By Maria Armental
Microsoft Corp. has decided to no longer hold minority interests in companies that sell facial-recognition technology, a policy change that follows a controversial investment in Israeli startup AnyVision.
On Friday, Microsoft said it would sell its minority stake in AnyVision in implementing a new investment policy for companies that sell facial-recognition technology, since minority stakes don't "generally allow for the level of oversight or control that Microsoft exercises over the use of its own technology."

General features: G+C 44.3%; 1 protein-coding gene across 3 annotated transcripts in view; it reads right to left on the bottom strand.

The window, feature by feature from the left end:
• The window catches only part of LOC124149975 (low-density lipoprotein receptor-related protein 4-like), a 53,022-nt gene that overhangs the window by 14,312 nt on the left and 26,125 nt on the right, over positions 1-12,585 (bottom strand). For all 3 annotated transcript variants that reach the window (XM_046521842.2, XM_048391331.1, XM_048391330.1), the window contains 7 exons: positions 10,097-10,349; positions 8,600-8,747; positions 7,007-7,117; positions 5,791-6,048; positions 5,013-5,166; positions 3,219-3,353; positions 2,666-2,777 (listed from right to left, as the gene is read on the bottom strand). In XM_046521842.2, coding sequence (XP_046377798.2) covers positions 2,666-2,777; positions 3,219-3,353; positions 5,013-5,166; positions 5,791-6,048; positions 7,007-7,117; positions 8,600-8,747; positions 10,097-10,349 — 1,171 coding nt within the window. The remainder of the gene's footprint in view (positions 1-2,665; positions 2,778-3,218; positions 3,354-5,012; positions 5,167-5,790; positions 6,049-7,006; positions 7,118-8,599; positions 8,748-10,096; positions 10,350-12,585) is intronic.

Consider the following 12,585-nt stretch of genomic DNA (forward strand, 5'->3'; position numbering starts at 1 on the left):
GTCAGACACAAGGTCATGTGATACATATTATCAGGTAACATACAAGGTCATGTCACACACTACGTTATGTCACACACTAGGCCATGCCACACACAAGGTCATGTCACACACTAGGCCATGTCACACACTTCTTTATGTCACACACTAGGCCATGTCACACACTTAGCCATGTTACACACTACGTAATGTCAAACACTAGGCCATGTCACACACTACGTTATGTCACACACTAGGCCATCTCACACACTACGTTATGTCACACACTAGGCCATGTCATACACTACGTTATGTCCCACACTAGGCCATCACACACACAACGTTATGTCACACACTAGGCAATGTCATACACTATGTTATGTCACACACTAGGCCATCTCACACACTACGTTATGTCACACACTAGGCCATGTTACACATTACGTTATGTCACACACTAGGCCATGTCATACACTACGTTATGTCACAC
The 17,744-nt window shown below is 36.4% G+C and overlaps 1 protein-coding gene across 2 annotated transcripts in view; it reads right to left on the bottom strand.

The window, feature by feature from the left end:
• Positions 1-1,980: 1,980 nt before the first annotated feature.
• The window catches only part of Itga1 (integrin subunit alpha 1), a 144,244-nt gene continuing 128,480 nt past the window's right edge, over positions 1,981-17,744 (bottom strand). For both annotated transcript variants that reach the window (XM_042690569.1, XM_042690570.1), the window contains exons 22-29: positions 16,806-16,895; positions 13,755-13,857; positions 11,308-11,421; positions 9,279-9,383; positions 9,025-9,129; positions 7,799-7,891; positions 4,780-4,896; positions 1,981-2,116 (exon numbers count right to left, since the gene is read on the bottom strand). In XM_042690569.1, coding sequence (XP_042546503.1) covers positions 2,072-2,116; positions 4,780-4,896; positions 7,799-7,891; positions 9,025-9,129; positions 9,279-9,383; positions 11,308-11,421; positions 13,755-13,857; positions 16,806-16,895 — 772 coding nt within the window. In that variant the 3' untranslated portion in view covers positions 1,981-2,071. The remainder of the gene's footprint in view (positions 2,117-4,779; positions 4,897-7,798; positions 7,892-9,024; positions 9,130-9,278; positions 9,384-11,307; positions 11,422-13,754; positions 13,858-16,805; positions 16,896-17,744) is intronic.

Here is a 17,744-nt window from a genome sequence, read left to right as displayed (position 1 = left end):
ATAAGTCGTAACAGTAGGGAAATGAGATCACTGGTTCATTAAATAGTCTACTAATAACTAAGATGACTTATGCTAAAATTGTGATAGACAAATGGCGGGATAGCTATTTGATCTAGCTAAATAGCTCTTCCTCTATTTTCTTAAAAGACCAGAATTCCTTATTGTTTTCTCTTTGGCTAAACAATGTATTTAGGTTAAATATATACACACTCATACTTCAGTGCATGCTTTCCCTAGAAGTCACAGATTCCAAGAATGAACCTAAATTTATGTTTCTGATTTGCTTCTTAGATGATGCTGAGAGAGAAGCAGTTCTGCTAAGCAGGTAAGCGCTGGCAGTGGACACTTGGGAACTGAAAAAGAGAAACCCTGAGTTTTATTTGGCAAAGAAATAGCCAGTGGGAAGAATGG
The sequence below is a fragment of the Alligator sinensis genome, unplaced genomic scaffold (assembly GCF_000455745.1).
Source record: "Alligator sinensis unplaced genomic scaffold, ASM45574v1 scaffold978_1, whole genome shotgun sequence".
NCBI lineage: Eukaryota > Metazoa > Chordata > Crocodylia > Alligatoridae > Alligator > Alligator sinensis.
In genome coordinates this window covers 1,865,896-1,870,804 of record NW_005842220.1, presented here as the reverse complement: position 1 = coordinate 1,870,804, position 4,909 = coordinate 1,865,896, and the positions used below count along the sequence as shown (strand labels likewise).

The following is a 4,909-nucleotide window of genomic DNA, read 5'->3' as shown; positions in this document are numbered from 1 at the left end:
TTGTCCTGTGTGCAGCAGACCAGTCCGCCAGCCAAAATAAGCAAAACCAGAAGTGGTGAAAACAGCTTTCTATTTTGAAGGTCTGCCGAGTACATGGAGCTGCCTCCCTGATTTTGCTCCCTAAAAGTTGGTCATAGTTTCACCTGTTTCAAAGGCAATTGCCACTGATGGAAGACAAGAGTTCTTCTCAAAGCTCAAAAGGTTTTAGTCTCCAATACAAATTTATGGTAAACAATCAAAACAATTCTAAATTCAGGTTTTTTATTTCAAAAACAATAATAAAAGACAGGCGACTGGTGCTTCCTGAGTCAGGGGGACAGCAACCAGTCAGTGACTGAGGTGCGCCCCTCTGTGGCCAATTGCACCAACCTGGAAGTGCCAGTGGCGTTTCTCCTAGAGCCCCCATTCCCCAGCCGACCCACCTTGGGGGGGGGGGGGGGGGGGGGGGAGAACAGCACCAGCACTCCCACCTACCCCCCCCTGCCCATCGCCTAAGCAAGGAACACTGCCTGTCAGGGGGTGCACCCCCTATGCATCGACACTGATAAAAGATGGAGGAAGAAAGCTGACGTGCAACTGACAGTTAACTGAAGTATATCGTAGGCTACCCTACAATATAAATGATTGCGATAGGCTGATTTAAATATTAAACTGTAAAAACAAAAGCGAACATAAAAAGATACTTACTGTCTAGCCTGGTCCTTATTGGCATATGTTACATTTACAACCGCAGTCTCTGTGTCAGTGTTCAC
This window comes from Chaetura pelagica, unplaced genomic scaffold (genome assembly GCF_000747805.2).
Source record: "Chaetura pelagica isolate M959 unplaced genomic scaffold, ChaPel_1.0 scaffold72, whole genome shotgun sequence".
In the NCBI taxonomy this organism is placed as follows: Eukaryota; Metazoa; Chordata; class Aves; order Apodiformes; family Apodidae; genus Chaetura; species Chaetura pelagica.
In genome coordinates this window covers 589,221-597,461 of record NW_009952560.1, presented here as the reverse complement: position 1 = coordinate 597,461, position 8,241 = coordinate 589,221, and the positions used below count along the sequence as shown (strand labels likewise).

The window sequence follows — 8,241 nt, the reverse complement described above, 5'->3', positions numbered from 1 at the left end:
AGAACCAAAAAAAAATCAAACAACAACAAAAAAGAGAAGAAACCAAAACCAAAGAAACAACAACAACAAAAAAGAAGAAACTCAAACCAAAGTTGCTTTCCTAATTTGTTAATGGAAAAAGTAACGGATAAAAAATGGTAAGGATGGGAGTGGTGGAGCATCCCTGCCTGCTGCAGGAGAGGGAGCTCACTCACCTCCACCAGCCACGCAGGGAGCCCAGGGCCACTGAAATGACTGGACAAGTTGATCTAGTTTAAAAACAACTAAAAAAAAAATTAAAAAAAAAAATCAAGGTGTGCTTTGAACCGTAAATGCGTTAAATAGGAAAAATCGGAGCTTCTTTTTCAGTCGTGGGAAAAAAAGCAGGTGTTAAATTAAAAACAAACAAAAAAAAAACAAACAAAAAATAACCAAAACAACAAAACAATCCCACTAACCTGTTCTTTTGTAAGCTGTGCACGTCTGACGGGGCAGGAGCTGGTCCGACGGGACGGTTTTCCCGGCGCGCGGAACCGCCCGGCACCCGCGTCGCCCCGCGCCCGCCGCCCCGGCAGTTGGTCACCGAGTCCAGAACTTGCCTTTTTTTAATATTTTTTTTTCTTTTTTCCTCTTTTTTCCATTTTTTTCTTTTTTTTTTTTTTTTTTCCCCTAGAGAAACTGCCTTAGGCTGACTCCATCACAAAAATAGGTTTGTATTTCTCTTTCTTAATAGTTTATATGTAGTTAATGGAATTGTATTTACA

AnyVision had been accused of surveilling Palestinians in the West Bank.
A Microsoft-funded audit, led by former U.S. Attorney General Eric Holder at Covington & Burling, found AnyVision's technology is being used at the border between the West Bank and Israel but not for mass-surveillance.
Microsoft made its investment in AnyVision last June.
"Microsoft's focus has shifted to commercial relationships that afford Microsoft greater oversight and control over the use of sensitive technologies," the company said Friday.
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